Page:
The charity is one of the oldest charitable institutions in the country. The precise date of its foundation is uncertain although it is likely to have been founded in late Saxon times. The first clear references to its charitable role appear in the late 13th Century with the endowment by John Devenish of the Chapel in the Broadway attached to a hospital or hospice at St John’s House, which gave support to the old and infirm, needy travellers and the poor of Winchester.
The charity was known as St John’s Hospital following the dedication of its chapel to St John the Baptist. There may at one stage have been a second chapel. Considerable rebuilding took place in the early 15th Century and it is clear from medieval records that the hospital played an important role in the life of the city. There was a fraternity of St John to which local people of substance belonged, and the Mayor of Winchester was sworn in at the hospital chapel.
At the time of the Reformation, the hospital avoided suppression as a religious foundation because the legislation allowing Henry VIII to suppress the monasteries did not include foundations which could rightly be described as hospitals. The charity seems to have survived the Reformation because of a fresh endowment in the Will of Ralph Lamb in 1558. These funds were used to build the first almshouses behind St John’s House. Lamb’s portrait can be seen in our boardroom showing him dressed in ‘Spanish style’ for the marriage of Queen Mary to Philip of Spain. At this time, the hospital came under the control of the Mayor and City Corporation. This state of affairs was confirmed by Elizabeth I in her charter for the city in 1587.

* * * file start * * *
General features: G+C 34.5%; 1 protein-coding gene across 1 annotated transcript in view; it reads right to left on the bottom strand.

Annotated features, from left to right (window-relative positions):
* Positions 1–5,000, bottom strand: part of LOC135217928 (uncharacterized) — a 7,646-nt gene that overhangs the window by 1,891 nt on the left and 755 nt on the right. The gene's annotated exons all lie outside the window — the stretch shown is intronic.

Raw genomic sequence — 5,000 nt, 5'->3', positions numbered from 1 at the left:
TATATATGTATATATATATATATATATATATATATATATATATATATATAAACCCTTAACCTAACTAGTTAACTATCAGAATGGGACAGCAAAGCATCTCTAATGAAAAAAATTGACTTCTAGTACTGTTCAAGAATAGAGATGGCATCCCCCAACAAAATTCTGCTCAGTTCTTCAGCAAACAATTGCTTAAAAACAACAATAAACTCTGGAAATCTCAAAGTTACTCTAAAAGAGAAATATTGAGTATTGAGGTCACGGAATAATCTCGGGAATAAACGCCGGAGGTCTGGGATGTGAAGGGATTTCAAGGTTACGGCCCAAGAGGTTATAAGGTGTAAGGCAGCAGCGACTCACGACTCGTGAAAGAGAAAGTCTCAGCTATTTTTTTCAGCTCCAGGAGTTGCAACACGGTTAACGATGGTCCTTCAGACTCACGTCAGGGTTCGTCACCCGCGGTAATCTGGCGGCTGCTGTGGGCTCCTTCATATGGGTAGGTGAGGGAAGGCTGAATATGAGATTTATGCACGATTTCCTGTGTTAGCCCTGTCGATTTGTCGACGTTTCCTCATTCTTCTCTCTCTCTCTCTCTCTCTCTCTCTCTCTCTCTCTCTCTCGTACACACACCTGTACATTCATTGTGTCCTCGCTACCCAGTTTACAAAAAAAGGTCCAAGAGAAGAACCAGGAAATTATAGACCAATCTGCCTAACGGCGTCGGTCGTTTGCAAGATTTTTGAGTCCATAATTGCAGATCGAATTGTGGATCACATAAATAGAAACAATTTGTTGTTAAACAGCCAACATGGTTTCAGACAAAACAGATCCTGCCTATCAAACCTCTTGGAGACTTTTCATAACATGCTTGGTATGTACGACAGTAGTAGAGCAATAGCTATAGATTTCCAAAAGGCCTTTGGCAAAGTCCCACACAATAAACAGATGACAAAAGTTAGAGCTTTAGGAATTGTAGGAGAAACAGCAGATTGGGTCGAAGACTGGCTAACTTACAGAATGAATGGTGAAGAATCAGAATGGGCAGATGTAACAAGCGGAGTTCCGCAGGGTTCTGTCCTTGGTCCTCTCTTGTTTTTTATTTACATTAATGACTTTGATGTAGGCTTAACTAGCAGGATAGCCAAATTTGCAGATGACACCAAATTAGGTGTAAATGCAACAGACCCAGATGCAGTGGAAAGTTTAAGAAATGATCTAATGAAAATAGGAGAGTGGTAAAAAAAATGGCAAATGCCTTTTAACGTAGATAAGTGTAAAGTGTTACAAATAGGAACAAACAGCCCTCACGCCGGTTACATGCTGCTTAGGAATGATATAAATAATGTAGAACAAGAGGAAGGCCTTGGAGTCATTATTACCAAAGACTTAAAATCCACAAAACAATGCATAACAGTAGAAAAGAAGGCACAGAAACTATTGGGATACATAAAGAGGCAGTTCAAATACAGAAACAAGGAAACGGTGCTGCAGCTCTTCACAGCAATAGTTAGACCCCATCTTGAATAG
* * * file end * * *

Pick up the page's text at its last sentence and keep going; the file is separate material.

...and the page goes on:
During the next two centuries several further substantial legacies were left to the charity. The City Corporation, however, whilst maintaining the almshouses, increasingly used the assets of the charity for wider purposes. In 1811, a group of almshouse residents combined with the wardens of some local parishes to petition in Chancery against what was perceived to be maladministration by the City Corporation. The court finally found in their favour in 1829 and ordered the establishment of a charitable scheme, which, notwithstanding several subsequent variations, remains the basis for the organisation of the charity today.
Over the years several smaller charities have amalgamated with St John’s, most recently D. K. Murray’s Charity and Christes Hospital, the latter being part of the bequest of Peter Symonds. In 1984 the charity changed its name from St John’s Hospital and the Allied Charities to St John’s Winchester Charity. The modern charity derives much of its income from investment properties, a significant number of which formed part of past bequests.